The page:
Euclidean or non-Euclidean presentation is just a matter of convention. Reichenbach

states this as misleading, insofar as the choice of a geometry is arbitrary only so long

1

I think this contention is open to criticism. It ignores the fact that the adoption of Riemannian

geometry is not only the outcome of mathematical necessities. Einsteins reflection on the

physics of the rotating rigid disk shows that the adoption of non-Euclidian geometries is related

to physical-geometrical issues as well. At least it is a fact that Reichenbach, in this point, is

presupposing his own epistemology of geometry (semantic conventionalism)which is not the

only possible one.

empirical question which geometry holds for a physical space []. Instead of speaking

of conventionalism, therefore, we should speak of the relativity of geometry. Geometry

is relative in the same sense as other relative concepts (297).

Reichenbach nevertheless recognizes that this relativity of geometry has some

limits. Certain different representations of an original geometrical system are not

continuous a sphere represented on a flat-plane, for instance, and consequently the

new representation contains some singularities the poles of a sphere in a plane. In

the case of Einsteins theory, such possible singularities can take the form of causal

anomalies of the type of a light signal traveling from A to B passing through one pole

of the sphere, the representation of such trajectory in a plane is causally anomalous.

Geometrical representations of relativity theory which give space to such anomalies

are of course ruled out. For instance, if the description of a closed universe is correct,

a Euclidean representation would contain causal anomalies. Hence, the neo-Kantian

project of taking advantage of relativity of geometry in order to relate physics to a

Euclidean framework is condemned to failure unless they are willing to hold an

anomalous conception of causality, option which would not be Kantian at all.

The third section of the article deals with the task of assigning Einsteins physics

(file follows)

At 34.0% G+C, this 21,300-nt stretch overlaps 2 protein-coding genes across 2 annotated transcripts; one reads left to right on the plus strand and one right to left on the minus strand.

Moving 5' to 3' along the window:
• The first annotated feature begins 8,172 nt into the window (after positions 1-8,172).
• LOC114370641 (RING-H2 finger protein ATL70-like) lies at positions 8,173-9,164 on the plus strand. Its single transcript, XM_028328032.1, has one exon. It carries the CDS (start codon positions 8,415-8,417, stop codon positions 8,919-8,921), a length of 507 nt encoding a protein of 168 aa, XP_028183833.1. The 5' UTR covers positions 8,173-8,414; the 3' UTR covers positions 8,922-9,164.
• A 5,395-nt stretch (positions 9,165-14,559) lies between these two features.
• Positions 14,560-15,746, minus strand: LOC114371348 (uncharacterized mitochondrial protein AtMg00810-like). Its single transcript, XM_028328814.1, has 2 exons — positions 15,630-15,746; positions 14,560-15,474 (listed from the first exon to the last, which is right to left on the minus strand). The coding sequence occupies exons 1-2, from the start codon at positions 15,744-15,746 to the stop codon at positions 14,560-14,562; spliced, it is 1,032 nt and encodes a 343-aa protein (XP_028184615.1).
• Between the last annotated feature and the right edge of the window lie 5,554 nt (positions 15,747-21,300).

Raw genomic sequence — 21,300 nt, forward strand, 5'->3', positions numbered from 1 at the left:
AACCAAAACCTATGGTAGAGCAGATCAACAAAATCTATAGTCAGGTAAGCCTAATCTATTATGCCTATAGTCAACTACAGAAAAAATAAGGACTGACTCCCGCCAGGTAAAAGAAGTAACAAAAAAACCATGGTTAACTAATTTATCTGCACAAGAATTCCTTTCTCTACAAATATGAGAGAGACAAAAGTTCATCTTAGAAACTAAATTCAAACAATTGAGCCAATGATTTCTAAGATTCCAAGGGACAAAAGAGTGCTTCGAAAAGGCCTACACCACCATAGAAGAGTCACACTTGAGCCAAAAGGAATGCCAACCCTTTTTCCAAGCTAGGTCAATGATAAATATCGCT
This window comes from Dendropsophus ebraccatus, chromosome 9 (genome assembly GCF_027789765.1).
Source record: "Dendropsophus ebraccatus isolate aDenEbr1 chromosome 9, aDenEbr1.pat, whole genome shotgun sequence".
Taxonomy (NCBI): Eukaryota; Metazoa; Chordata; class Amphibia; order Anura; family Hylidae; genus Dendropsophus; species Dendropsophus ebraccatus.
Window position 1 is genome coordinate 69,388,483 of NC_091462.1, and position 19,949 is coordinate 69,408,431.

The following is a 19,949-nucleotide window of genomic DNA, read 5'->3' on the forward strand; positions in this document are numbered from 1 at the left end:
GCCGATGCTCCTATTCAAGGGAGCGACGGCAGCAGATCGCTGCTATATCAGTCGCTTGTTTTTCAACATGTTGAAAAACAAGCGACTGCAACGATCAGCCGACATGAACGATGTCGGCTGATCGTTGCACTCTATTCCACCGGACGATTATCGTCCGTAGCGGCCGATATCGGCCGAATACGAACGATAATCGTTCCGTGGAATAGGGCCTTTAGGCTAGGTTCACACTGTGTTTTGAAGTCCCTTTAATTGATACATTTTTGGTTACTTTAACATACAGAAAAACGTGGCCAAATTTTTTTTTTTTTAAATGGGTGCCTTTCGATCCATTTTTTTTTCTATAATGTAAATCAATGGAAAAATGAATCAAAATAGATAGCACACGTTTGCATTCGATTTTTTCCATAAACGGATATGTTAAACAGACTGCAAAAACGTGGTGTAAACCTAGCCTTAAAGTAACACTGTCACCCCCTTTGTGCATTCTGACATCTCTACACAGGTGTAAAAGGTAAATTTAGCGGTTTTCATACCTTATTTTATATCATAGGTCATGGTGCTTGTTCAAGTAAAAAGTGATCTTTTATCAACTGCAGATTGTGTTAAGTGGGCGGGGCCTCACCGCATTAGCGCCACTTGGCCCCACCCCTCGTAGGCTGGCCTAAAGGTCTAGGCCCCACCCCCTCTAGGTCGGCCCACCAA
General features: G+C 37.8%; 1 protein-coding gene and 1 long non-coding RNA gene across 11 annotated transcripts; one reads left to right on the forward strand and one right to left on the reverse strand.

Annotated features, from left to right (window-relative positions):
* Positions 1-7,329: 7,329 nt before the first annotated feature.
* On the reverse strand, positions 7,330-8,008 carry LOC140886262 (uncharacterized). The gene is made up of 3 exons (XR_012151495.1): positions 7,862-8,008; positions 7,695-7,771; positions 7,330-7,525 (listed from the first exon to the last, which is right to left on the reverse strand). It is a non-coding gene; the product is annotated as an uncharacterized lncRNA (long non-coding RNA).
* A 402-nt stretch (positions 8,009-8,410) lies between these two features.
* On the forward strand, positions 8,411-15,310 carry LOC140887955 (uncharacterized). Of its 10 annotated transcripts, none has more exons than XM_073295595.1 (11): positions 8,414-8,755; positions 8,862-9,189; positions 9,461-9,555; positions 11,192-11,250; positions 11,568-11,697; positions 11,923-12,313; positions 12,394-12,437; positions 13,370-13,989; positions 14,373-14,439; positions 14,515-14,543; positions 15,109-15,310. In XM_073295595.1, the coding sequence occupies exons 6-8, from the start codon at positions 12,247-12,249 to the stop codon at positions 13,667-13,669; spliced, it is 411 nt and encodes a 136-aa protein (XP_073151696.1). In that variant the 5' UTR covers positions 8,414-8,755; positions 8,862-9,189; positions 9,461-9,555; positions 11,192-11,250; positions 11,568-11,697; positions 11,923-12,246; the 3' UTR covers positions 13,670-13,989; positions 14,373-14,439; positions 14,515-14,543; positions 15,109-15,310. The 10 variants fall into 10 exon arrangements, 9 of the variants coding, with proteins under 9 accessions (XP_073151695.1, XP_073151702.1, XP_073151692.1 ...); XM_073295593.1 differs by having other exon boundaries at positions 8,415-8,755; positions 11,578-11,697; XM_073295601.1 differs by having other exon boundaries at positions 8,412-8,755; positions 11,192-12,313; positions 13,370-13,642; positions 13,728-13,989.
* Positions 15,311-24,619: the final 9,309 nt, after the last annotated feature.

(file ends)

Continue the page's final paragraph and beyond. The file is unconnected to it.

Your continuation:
(more precisely, to its epistemological consequences) within the course of the history

of philosophy. Occams razor and Leibnizs principle of indiscernibles, in connection

with the empiricist criterion of meaning; are sketched by Reichenbach as antecedents

of Einstein. Leibnizs attempt to build an account of space and motion in relative terms

is also stated as connected to Einsteins view 2. But the most influential antecedent is

machs claim of the necessity of a relational account of inertial forces.

Another line of thinking development connected to Einsteins science and

epistemology is given by the history of geometry. The introduction of non-Euclidean

geometries reached by Gauss, Bolyai and Lobachevski was related to considerations

about the possibility of an accurate geometrical description of the world which would

not be Euclidean. Later on, Helmholtz offered the first explanation of the relative

character of geometry, insofar as it depends on an explicit formulation of congruence.

He also shed light on the problem of the psychological possibility of representation of

geometrical features. He established that the visualization of geometry is nothing but

the outcome of everyday experience with solid bodies and light rays: we have a

natural visualization of space in Euclidean terms because of the features of the

physics surrounding our everyday life; but if we would live close to a black hole, for

example, such visualization would be quite different.

However, concerning his new and revolutionary conception of time and

simultaneity, Reichenbach claims that Einstein has no previous forerunners. He

explains such fact by asserting that the possibility of the formulation of such idea

depends on the availability of some very accurate experimental methods: the

assumption of light as the fastest possible signal could not have been conceived

before the negative outcome of the Michelson-Morley experiment.

Reichenbach concludes these historical remarks with a general assertion about the

relation of physics and philosophy: this short account shows that the evolution of

philosophical ideas is guided by the evolution of physical theories. The philosophy of

space and time is not the work of the ivory tower philosopher []. The great synthesis

of the various lines of development, which we owe to Einstein, bears witness to the

fact that philosophy of science has taken over a function which philosophical systems

could not perform (301).

The fourth section of the article aims to make explicit the philosophical description

of space and time contained in relativity. Reichenbachs first claim about the subject is

that space and time specifically contra Kant, are not ideal objects or necessary